The Best Of The Year – A story

It’s getting to be that time of year.

No, not the holidays, I’m talking about what so many journalists, bloggers and writers tend to do at this time of year: reflect on what has happened in the past year. Last year, we made a list, but this year, we wanted to do something a little different. We’ll be posting about this throughout the upcoming days and weeks before the New Year rings in.

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I made a promise to myself a while back to eat food that is produced as close to home as possible, and to keep in time with the seasons. It’s something a lot of people are doing, as more and more people become conscious of the issues around food production. This is not to say that I don’t eat out, or that I don’t occasionally buy foods that are not produced here. When I do make exceptions it is because they are items that are not produced here at all, such as rice, soy sauce, olive oil or coconut milk.

But when things are in season, I make the best of them, as much as possible. The growing season here is (relatively) short, so if that means I can only eat asparagus for a month, then so be it. I will buy it, and enjoy it at its peak, steaming it or grilling it, topping it with poached eggs and cheese. When raspberries and other soft fruits are available, I will make sorbets to cool off from the heat and eat them for snacks throughout the day. I will stain my counters with their juices, fill mason jars with them and make brandied berries. In the fall, I gorge on apples, snacking on varieties which are at their peak for a few short weeks, dreading the day when they’ve been in the fridge for too long and have become mealy. But when they do, that’s when I dry them and put them in the dehydrator, adding to wintery baked goods.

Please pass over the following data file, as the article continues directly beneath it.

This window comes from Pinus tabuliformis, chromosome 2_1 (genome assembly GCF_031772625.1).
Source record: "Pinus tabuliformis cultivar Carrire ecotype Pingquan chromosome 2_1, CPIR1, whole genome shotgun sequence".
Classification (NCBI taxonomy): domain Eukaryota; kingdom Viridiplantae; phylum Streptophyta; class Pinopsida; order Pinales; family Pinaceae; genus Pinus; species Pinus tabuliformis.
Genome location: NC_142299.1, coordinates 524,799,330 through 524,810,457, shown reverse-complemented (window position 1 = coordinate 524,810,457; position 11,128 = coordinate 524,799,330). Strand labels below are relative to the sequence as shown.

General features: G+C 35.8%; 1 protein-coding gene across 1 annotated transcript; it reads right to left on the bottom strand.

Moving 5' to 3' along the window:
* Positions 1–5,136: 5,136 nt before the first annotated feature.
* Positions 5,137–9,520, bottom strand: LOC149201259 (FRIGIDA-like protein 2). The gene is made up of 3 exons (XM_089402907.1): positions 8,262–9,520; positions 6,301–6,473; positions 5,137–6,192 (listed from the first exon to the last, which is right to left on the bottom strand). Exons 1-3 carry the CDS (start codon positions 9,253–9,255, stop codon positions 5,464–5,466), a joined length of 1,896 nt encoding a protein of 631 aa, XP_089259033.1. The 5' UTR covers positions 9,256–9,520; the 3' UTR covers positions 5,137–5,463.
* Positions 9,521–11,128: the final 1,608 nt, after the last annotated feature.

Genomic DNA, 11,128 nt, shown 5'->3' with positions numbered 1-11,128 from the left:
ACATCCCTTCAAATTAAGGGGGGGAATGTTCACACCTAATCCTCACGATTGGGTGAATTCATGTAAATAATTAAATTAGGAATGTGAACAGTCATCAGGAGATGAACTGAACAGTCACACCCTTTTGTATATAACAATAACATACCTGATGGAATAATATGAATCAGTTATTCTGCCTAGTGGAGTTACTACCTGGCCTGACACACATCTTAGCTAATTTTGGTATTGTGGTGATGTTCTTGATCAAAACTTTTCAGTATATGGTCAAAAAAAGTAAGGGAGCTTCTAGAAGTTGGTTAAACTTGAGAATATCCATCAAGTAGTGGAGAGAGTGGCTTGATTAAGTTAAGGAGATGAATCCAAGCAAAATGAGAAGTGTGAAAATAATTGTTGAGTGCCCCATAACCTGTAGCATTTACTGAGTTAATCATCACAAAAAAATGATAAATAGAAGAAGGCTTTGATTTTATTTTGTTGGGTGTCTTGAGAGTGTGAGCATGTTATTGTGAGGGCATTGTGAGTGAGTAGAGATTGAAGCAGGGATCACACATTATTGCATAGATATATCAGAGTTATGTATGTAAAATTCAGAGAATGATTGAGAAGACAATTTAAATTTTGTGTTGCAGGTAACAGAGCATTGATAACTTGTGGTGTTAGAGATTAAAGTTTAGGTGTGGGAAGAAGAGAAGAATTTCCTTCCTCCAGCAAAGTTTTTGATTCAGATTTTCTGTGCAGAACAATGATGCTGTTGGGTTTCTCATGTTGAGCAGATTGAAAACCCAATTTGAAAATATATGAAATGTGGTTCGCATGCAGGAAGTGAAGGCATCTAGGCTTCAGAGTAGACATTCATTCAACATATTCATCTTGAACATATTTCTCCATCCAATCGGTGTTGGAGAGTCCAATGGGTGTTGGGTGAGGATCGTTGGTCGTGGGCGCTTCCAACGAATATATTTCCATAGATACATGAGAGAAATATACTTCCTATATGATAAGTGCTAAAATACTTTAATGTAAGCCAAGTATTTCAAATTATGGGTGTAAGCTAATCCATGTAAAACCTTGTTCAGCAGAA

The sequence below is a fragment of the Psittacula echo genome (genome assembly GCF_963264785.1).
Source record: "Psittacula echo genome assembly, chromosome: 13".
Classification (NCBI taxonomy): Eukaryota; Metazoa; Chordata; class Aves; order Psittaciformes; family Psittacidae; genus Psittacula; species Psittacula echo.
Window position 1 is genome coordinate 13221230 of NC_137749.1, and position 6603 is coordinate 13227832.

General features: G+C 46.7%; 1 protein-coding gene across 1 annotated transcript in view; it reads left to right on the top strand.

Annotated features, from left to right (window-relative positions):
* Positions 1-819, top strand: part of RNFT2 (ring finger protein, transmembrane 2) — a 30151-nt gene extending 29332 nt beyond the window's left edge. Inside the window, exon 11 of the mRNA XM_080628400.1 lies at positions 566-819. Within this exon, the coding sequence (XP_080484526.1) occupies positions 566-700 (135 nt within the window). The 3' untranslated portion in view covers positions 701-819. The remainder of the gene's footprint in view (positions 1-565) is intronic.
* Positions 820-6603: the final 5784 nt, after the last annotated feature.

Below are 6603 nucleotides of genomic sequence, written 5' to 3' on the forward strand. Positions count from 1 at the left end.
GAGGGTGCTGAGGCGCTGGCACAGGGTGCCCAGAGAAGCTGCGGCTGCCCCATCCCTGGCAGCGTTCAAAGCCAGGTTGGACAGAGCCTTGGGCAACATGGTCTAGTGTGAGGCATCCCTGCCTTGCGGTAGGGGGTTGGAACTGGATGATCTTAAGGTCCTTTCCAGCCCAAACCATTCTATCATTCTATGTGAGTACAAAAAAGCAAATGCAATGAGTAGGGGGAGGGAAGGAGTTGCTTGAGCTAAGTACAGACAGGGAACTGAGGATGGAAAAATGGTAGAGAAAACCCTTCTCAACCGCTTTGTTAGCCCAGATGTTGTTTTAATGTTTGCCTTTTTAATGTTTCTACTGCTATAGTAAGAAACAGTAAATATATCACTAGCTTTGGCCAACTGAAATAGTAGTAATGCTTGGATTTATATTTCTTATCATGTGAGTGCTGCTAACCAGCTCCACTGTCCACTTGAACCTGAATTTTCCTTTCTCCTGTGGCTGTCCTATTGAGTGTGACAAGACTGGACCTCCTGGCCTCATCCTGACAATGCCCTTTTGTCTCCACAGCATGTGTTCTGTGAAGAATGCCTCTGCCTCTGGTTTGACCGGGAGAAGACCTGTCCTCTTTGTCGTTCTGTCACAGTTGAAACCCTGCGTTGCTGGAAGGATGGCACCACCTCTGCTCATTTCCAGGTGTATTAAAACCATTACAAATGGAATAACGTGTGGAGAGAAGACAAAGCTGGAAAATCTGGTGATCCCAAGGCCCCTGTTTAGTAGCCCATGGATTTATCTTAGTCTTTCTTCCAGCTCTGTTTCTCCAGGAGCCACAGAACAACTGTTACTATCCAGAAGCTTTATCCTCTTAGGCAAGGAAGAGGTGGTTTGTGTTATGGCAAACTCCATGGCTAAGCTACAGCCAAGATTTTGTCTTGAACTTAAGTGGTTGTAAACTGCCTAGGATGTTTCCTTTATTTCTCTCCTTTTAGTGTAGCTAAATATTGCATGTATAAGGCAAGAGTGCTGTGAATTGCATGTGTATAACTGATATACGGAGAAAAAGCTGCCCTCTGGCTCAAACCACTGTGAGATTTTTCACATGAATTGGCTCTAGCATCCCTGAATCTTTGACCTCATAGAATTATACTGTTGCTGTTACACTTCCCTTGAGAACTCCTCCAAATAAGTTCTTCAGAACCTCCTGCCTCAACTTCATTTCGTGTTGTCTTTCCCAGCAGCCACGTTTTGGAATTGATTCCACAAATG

Ah winter. And then comes the challenge.



Last winter (and early spring), I took it upon myself to research as much as I could about how to cook with what was available to me during the winter months: everything from turnips to parsnips to potatoes to squashes and more. I experimented. I practiced. I failed and I perfected. Sure, it’s easy to eat seasonally when you’ve got your bags full of crisp greens and juicy tomatoes. But with a little help from a few farmers, I didn’t feel like I missed much, and actually came to miss the heat that rose off the oven when spring hit. Which brings me to what has been my favourite thing to happen to the food scene in Halifax and throughout Atlantic Canada: the education of our collective palates.

More and more people have started asking for, looking for and producing foodstuffs (and the experiences therein) of quality. We have started to seek out new things. We ask the people who produce our food we eat to supply us with the new, the exciting, the trendy and the obscure, and they are delivering. You can have hanger steak from a local butcher shop cooked sous-vide, lavender syrup from a small farm used in cocktails made with artisanally-made bitters and terrines made with offals that would’ve been thrown away not so long ago. We are looking for expressions of the terroir of the area. We are forging new culinary memories and extricating old ones before they are forgotten.

I really believe that this is an exciting time for food, as we come to care not only about the ecology of food production, but the quality and diversity of it as well.

I know I will enjoy it, one forkful at a time.

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